Scientists redesign yeast chromosome to control genetic mutations

04/1/2014 | Los Angeles Times (tiered subscription model)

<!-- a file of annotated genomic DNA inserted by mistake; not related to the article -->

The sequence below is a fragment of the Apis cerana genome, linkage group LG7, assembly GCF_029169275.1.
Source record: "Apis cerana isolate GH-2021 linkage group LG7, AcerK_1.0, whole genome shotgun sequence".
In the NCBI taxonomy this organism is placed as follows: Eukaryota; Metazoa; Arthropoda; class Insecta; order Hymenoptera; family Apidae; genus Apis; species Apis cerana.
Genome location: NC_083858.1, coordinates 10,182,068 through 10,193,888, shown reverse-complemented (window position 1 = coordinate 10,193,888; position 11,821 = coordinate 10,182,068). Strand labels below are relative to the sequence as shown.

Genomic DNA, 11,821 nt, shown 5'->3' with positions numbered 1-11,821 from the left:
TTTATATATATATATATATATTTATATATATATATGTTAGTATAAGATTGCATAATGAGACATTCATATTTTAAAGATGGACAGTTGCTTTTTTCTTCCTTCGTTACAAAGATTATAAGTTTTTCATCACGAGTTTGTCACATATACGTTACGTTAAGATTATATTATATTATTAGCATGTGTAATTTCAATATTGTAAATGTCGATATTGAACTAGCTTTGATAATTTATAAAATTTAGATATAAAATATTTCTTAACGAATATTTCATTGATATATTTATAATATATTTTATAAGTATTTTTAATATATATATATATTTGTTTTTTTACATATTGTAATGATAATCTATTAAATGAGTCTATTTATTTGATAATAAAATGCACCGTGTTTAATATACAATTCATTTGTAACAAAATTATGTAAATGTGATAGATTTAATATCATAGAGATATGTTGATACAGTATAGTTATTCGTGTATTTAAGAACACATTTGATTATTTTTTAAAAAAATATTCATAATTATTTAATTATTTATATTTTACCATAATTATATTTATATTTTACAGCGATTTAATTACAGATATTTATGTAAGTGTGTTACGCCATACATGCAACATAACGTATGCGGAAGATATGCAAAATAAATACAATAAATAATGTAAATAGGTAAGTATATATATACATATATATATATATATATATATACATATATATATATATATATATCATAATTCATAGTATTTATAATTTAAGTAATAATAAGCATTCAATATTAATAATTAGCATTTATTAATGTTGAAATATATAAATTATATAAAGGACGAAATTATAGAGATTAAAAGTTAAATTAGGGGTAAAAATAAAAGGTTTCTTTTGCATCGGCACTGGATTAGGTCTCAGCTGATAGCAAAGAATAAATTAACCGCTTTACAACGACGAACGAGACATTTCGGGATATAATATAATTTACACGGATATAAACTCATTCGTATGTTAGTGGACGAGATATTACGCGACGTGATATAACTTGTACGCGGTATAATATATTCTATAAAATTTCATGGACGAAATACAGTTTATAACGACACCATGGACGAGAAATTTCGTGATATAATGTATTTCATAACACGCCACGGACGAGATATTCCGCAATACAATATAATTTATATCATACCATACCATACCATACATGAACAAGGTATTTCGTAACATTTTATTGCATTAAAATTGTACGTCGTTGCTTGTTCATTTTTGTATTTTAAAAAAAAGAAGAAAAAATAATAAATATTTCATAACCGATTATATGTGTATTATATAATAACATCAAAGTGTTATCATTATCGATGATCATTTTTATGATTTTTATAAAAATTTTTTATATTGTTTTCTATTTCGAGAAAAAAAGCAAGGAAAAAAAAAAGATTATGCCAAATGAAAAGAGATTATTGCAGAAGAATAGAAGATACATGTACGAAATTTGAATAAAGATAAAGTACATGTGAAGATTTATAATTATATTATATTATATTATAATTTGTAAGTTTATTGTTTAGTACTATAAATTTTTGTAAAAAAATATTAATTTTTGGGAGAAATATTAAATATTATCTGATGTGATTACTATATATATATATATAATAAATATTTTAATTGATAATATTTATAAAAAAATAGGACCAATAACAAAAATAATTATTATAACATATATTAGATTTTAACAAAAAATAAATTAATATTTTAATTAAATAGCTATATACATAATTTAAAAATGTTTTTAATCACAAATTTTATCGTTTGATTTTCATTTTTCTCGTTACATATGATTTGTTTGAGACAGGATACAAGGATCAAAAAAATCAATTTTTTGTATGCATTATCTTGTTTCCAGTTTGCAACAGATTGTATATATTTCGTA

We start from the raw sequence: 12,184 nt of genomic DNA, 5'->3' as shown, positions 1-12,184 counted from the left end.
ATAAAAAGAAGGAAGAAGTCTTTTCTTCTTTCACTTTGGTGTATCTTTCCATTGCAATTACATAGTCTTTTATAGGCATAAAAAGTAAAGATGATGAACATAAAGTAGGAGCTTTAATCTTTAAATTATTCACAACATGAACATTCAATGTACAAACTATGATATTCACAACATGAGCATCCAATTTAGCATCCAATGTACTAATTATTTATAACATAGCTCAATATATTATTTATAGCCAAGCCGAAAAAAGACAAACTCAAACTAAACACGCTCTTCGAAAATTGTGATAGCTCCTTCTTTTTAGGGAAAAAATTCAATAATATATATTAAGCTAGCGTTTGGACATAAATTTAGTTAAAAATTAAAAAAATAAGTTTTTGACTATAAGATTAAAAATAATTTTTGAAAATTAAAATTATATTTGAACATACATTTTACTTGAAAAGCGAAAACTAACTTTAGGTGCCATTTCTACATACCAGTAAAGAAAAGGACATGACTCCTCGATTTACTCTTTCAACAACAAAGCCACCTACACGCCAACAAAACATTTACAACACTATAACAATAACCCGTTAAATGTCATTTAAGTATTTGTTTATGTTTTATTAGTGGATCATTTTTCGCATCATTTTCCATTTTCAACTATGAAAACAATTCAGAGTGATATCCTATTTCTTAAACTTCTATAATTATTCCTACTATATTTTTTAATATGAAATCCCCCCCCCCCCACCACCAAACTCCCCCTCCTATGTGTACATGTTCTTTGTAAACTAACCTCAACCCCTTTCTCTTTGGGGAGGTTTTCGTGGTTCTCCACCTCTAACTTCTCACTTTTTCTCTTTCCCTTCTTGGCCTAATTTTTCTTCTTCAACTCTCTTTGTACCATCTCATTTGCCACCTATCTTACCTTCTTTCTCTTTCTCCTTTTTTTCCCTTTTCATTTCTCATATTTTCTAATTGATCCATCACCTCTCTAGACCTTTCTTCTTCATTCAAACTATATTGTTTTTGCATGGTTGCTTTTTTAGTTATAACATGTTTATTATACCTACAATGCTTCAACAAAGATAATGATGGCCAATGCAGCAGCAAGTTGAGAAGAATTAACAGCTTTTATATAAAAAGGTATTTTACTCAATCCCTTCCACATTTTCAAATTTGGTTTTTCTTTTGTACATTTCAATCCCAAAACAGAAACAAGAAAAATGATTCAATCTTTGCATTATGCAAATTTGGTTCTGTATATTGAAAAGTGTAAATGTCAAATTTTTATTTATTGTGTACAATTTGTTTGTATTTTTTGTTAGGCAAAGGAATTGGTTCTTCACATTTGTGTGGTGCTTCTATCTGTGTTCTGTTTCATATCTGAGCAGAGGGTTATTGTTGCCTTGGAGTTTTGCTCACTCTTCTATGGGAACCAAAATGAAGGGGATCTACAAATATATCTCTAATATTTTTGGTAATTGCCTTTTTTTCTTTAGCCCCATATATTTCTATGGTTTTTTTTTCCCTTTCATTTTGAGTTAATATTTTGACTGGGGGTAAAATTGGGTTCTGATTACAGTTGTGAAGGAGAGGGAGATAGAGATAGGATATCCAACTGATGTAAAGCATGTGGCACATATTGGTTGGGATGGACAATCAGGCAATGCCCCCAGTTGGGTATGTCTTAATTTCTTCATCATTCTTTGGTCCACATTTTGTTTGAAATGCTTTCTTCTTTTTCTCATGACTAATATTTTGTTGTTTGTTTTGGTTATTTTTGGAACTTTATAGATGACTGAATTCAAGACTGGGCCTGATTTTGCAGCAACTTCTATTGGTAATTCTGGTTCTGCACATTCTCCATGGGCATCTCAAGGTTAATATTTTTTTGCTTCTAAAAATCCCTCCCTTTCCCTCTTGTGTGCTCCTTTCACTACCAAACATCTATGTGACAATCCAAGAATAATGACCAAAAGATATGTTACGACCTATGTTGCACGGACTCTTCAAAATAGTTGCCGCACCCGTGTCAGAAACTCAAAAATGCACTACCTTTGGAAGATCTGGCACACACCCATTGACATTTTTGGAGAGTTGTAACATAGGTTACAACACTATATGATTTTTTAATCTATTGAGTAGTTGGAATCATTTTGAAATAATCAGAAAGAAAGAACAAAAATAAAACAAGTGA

Jef Boeke, director of the NYU Langone Medical Center's Institute for Systems Genetics, and a team of scientists have modified one chromosome of the Saccharomyces cerevisiae, a yeast used for brewing beer as well as making bread and biofuels. The "synthesized" chromosome lacks certain genes that cause mutations, allowing the scientists to control the mutation of the yeast. "We have a yeast that looks, smells and behaves like a regular yeast, but this yeast is endowed with properties normal yeast don't have," Boeke said.

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